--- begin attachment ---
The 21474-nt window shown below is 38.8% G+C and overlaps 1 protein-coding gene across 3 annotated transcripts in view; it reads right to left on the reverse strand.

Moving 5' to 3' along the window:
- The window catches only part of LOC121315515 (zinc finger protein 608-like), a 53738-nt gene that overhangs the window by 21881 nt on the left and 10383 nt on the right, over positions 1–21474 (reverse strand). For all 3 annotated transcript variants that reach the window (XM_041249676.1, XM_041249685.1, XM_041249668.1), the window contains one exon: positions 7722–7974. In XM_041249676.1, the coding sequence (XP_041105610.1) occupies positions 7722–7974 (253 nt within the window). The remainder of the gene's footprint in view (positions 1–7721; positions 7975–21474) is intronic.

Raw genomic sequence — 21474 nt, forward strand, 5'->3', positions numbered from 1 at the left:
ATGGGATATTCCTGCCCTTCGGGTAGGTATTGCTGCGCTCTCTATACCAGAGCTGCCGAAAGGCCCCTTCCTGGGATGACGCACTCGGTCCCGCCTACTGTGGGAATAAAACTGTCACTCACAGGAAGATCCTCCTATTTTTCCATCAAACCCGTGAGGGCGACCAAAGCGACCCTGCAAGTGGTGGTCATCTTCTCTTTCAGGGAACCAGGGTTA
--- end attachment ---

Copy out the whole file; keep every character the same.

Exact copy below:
The 21474-nt window shown below is 38.8% G+C and overlaps 1 protein-coding gene across 3 annotated transcripts in view; it reads right to left on the reverse strand.

Moving 5' to 3' along the window:
- The window catches only part of LOC121315515 (zinc finger protein 608-like), a 53738-nt gene that overhangs the window by 21881 nt on the left and 10383 nt on the right, over positions 1–21474 (reverse strand). For all 3 annotated transcript variants that reach the window (XM_041249676.1, XM_041249685.1, XM_041249668.1), the window contains one exon: positions 7722–7974. In XM_041249676.1, the coding sequence (XP_041105610.1) occupies positions 7722–7974 (253 nt within the window). The remainder of the gene's footprint in view (positions 1–7721; positions 7975–21474) is intronic.

Raw genomic sequence — 21474 nt, forward strand, 5'->3', positions numbered from 1 at the left:
ATGGGATATTCCTGCCCTTCGGGTAGGTATTGCTGCGCTCTCTATACCAGAGCTGCCGAAAGGCCCCTTCCTGGGATGACGCACTCGGTCCCGCCTACTGTGGGAATAAAACTGTCACTCACAGGAAGATCCTCCTATTTTTCCATCAAACCCGTGAGGGCGACCAAAGCGACCCTGCAAGTGGTGGTCATCTTCTCTTTCAGGGAACCAGGGTTA